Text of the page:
"I don't think I'm going to switch [completely]," she said. "I probably have the chance now to choose, depending on the course, and that's a great benefit in my opinion. I just have to get used to the riding style. And if I feel comfortable on that, then of course, I can probably ride faster on the really technical courses than if I only had the hardtail to choose."

After a rough summer in 2007, Dahle FlesjŚ looks optimistically and excitedly towards the coming season with a new bike at her side and an unwavering support structure. "We really got the bad taste of that this summer when you couldn't be on the bike because of your health was not good," she said. "So then you really got to tell yourself, 'This is why I am mountain biking because it is so fun.' And we'll never forget that again after what we went through last summer. There are so many people expecting this and pressuring that and you have do thisÖ you feel that it's crazy. It's still great to win but you forget the heart of it. It's not about winning. It's the passion for what we are doing. That's what it comes down to, the center of the thing with mountain biking. If I can just come back, ok, even if I don't win a single race next season. No one will believe me, but just if I feel good and my health is normal, I'm happy! If you don't have the enjoyment and passion about it, it's hard to be the top in the world, that's for sure."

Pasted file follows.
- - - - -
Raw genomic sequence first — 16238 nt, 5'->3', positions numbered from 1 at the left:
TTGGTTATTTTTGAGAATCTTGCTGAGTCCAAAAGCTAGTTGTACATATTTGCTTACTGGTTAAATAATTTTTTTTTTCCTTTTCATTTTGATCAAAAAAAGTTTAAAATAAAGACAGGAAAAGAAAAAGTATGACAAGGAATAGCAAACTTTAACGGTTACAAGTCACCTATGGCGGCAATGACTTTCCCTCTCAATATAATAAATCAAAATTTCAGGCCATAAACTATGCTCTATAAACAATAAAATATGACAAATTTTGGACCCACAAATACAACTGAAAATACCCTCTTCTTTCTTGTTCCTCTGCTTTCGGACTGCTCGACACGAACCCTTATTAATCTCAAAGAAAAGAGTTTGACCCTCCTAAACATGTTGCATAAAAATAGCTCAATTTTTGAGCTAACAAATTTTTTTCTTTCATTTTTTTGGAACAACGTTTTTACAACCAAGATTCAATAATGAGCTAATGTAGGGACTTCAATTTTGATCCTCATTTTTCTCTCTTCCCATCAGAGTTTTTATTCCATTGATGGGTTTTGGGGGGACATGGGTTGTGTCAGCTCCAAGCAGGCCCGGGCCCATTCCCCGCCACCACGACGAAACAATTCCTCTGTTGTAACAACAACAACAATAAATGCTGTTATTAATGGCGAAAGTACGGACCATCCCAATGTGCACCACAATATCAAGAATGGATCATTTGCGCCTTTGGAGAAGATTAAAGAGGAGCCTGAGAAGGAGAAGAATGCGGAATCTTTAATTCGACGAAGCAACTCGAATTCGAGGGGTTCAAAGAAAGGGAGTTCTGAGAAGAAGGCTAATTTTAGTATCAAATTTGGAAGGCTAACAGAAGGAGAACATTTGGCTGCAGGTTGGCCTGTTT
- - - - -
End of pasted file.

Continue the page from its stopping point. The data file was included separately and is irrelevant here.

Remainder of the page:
And what of her long-term plans? Racers hoping that Dahle FlesjŚ would soon hang up her cleats clearly have a long wait ahead of them. "I hope I will race even when I am seventy!" she continued. "But as a professional, I will look towards the Olympics in London. So that means at least five more seasons. And I hope my body can handle it! I just have to take good care of it. But the spirit, the joy about mountain biking is higher and feels better than probably ever."

What should the world think of a well-trained, highly disciplined, well-prepared, highly motivated, and newly equipped Gunn-Rita? Let's just say we're happy to be on this side of the course tape. Watch out, 2008.

Photography

For a thumbnail gallery of these images, click here

Images by James Huang/Cyclingnews.com

Full specification

Frame: Merida Ninety-Six, 88-96mm travel
Rear shock: DT Swiss XR Carbon
Fork: Manitou R-Seven MRD prototype, 80mm travel

Critical measurements
Rider's height: 1.73m (5' 8") ; Weight: 59kg (130lb)
Seat tube length, c-c: 400mm
Seat tube length, c-t: 469mm
Top tube length: 590mm
Saddle height, from BB (c-t): 722mm
Saddle nose tip to C of bars: 560mm
C of front hub to top of bars: 642mm

Bottom bracket: FSA Ceramic MegaExo
Cranks:
FSA K-Force Light, 175mm, 22/32/4T
Chain: SRAM PC-991
Front derailleur: SRAM X-9
Rear derailleur: SRAM X.0 BlackBox
Front brake: Avid Juicy Ultimate, 160mm rotor
Rear brake: Avid Juicy Ultimate, 140mm rotor
Brake levers: Avid Juicy Ultimate
Shift levers: SRAM X.0 twist
Rear sprockets: SRAM PG-990, 11-34T

 

Rims: DT Swiss XR 4.1
Hubs: DT Swiss 190 Ceramic Center Lock
Spokes: DT Swiss Aerolite
Tyres: Maxxis Hard Drive eXCeption, 26 x 2.1"

Bars: FSA K-Force XC, 520mm
Stem: FSA OS-115, 100mm x 0į
Headset: FSA ZS-3
Tape/grip: Foam

Pedals: Shimano XTR PD-M970
Seat post: FSA K-Force SB0
Saddle: Selle Italia SLR Kit Carbon
Bottle cages: Emporelli Dolomiti
Other accessories:
Procraft Superlight bar ends

Total bike weight: 9.9kg (targeted 9.0kg weight with complete race equipment)